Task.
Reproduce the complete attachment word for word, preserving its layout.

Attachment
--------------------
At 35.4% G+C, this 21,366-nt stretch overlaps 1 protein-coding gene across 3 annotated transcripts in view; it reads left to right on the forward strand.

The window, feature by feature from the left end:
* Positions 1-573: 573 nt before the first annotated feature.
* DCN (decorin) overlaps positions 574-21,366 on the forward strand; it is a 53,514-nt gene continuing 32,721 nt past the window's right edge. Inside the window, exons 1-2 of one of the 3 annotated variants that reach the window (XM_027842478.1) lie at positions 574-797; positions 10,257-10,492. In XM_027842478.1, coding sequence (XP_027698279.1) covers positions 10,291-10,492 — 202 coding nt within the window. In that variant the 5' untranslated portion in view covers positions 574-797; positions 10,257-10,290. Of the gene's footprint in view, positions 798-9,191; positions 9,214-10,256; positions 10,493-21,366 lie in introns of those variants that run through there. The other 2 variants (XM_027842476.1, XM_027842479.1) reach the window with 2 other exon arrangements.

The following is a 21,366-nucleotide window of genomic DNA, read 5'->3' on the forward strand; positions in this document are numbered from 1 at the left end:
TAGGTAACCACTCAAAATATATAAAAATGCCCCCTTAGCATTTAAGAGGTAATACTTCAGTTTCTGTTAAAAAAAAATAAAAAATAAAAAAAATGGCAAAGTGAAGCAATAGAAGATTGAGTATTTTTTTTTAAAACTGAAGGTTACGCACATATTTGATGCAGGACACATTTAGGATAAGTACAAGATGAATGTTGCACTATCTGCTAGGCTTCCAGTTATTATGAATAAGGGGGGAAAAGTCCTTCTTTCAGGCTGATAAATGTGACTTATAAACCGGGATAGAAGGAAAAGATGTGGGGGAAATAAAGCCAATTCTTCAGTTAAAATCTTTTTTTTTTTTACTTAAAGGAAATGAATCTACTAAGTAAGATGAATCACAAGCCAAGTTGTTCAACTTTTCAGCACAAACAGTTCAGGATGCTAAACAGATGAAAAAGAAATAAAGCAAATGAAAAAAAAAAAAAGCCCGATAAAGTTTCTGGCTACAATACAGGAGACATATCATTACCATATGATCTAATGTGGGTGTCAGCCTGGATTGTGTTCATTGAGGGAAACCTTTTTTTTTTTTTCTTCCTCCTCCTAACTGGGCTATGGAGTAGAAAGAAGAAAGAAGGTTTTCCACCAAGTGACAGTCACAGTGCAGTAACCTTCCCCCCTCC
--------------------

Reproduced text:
At 35.4% G+C, this 21,366-nt stretch overlaps 1 protein-coding gene across 3 annotated transcripts in view; it reads left to right on the forward strand.

The window, feature by feature from the left end:
* Positions 1-573: 573 nt before the first annotated feature.
* DCN (decorin) overlaps positions 574-21,366 on the forward strand; it is a 53,514-nt gene continuing 32,721 nt past the window's right edge. Inside the window, exons 1-2 of one of the 3 annotated variants that reach the window (XM_027842478.1) lie at positions 574-797; positions 10,257-10,492. In XM_027842478.1, coding sequence (XP_027698279.1) covers positions 10,291-10,492 — 202 coding nt within the window. In that variant the 5' untranslated portion in view covers positions 574-797; positions 10,257-10,290. Of the gene's footprint in view, positions 798-9,191; positions 9,214-10,256; positions 10,493-21,366 lie in introns of those variants that run through there. The other 2 variants (XM_027842476.1, XM_027842479.1) reach the window with 2 other exon arrangements.

The following is a 21,366-nucleotide window of genomic DNA, read 5'->3' on the forward strand; positions in this document are numbered from 1 at the left end:
TAGGTAACCACTCAAAATATATAAAAATGCCCCCTTAGCATTTAAGAGGTAATACTTCAGTTTCTGTTAAAAAAAAATAAAAAATAAAAAAAATGGCAAAGTGAAGCAATAGAAGATTGAGTATTTTTTTTTAAAACTGAAGGTTACGCACATATTTGATGCAGGACACATTTAGGATAAGTACAAGATGAATGTTGCACTATCTGCTAGGCTTCCAGTTATTATGAATAAGGGGGGAAAAGTCCTTCTTTCAGGCTGATAAATGTGACTTATAAACCGGGATAGAAGGAAAAGATGTGGGGGAAATAAAGCCAATTCTTCAGTTAAAATCTTTTTTTTTTTTACTTAAAGGAAATGAATCTACTAAGTAAGATGAATCACAAGCCAAGTTGTTCAACTTTTCAGCACAAACAGTTCAGGATGCTAAACAGATGAAAAAGAAATAAAGCAAATGAAAAAAAAAAAAAGCCCGATAAAGTTTCTGGCTACAATACAGGAGACATATCATTACCATATGATCTAATGTGGGTGTCAGCCTGGATTGTGTTCATTGAGGGAAACCTTTTTTTTTTTTTCTTCCTCCTCCTAACTGGGCTATGGAGTAGAAAGAAGAAAGAAGGTTTTCCACCAAGTGACAGTCACAGTGCAGTAACCTTCCCCCCTCC